Buck Rogers: Planet of Zoom

Actually, now that I think about it, I can’t even be sure that we’re playing the game as Buck! Oh well, whoever may be at the controls, it’s your job to guide their ship through a tonne of dangerous stuff, and the best means of doing this is by blasting the crap out of it all. To this end, the ship offers unlimited use of its cannon, and you can also move it around the screen freely and increase or decrease its speed as you see fit. Each round is divided into eight stages (or sectors) of which there are three types – trench (as seen in the screenshot to the right), open space (next shot down), and planet (bottom shot) – but the object of each is the same; namely, to either fulfill an enemy quota or to finish within the time limit.

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Gauntlet

There are six types of enemy altogether – Grunts, Ghosts, Demons, Sorcerers, Lobbers, and Death. All of them except Death are created endlessly by generators placed all around the maze-like stages which have three strength levels with each monster they create being of the same level. The generators can be destroyed in the same way as the monsters they produce – either by shooting or fighting them one at a time or by collecting potions and using magic which clears some or most enemies on screen in one go.

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Alien Syndrome

Part of the reason for this it that the aliens are defeated by a single shot from whichever gun you’re carrying at the time (even the one you start with) but it also helps that their movement doesn’t seem to conform to any repeating patterns. Their appearances are apparently random and their movement is seemingly dependent on your own, so your progress is pretty much just down to your own ability. Accompanying you on your refreshingly-unfrustrating mission are some tunes and sound effects which aren’t too bad, although not especially memorable, but about the only thing I don’t really like about Alien Syndrome is its graphics.

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3-D Bomberman

Usually when writing about a game I try to remain impartial and detail the various facts and figures of a game before praising or criticising it accordingly, but this game is different. It is, you see, quite literally the original Bomberman but from a first-person viewpoint. This would be a concerning prospect on a modern consoles but on an MSX? It is, quite frankly, terrifying. The first problem is that all the walls are red with nothing to differentiate ‘soft blocks’, or destroyable parts of the wall. This means there’s lots of identical-looking corridors that you’ll most likely end up walking around aimlessly. If you walk into a dead-end, it’s a good bet that it’s a soft block in your way, so you can try laying a bomb. The viewpoint also makes it difficult to judge distance accurately though, so you’ll have to run far away to be sure of avoiding the blast (which looks like a untuned TV).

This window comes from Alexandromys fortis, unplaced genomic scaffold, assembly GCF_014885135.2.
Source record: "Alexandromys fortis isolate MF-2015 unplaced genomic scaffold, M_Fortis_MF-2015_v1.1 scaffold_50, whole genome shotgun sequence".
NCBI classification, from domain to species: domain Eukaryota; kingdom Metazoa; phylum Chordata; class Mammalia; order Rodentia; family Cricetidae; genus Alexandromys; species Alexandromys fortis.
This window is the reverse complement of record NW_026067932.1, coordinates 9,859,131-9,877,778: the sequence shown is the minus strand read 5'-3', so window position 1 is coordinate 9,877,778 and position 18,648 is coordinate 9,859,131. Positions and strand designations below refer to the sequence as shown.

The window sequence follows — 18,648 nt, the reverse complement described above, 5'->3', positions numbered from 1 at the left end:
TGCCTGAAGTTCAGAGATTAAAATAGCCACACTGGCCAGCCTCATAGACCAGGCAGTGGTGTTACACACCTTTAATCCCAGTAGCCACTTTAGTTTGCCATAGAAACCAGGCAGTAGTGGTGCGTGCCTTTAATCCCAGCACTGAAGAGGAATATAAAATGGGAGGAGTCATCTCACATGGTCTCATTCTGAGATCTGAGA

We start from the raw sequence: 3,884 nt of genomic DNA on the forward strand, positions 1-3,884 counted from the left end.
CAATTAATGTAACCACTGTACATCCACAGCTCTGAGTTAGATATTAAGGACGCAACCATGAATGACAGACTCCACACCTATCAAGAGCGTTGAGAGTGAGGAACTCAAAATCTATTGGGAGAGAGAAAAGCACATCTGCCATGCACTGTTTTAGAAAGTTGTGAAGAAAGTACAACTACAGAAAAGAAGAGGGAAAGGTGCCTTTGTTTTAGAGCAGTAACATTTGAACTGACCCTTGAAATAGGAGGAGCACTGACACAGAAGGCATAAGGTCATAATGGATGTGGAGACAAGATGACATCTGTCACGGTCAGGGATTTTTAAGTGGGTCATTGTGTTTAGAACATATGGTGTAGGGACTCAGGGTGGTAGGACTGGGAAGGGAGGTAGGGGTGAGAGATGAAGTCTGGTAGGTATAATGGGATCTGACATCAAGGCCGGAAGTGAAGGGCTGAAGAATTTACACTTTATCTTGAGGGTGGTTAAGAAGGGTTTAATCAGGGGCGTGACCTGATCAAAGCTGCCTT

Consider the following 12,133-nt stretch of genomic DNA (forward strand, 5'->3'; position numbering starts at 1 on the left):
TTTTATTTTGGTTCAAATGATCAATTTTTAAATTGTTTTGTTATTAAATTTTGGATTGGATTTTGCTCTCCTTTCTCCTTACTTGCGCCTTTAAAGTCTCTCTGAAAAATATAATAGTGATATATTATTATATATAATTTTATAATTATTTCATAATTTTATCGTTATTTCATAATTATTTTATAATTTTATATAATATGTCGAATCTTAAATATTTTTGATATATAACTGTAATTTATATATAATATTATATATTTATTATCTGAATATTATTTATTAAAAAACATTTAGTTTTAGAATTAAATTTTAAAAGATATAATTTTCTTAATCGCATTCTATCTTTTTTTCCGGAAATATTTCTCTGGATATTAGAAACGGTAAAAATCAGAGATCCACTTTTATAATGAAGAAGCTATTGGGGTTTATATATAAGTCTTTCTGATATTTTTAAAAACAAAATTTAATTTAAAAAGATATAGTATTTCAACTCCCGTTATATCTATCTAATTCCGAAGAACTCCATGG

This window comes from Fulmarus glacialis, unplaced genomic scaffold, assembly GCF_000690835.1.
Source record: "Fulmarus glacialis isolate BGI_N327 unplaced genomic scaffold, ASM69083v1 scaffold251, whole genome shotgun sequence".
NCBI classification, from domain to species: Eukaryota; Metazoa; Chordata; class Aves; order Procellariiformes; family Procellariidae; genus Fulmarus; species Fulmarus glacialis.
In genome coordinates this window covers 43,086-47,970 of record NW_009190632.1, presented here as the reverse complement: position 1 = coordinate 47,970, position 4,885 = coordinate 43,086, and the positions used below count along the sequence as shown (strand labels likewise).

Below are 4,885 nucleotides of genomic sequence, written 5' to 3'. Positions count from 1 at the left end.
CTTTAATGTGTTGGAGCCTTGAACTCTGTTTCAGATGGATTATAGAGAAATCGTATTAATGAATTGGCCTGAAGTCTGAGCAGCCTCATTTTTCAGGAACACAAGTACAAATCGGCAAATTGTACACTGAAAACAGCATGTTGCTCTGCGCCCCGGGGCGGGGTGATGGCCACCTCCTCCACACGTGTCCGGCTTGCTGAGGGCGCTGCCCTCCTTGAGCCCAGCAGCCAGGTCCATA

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Eric and the Floaters

I personally hadn’t even heard of it until recently and I’m a big fan of the series, but yes, this is the first ever Bomberman game! However, rather than taking control of White Bomber, or indeed a bomberman of any colour, you must take control of Eric, an explorer attempting to plunder treasures from ancient underground caverns. At least, that’s the story with regards to this version, the only one to find a release outside of Japan.

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Bubble Bobble

One of this game’s many memorable points is that it jointly holds the record with its own sequel as one of the most fruit laden game ever (this is a good thing)! Items are spilled on a platform somewhere in the level every time an enemy is vanquished and other items appear seemingly out of nowhere now and then. There is an enormous amount of them to be found, some of which are very useful, particularly the umbrella which skips several levels, and there are power-ups and various kinds of screen-clearing smart bombs too.

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Chase HQ review

Before the days of polygons, it was pretty rare to find a decent driving game. Even in the arcades they were pretty rare. If you asked any gamers around my age to name their favourite, most would probably say OutRun, and with good reason – it was a revolutionary game that made a huge impact. There was a few other good examples from around that time as well though, and one was Chase HQ.

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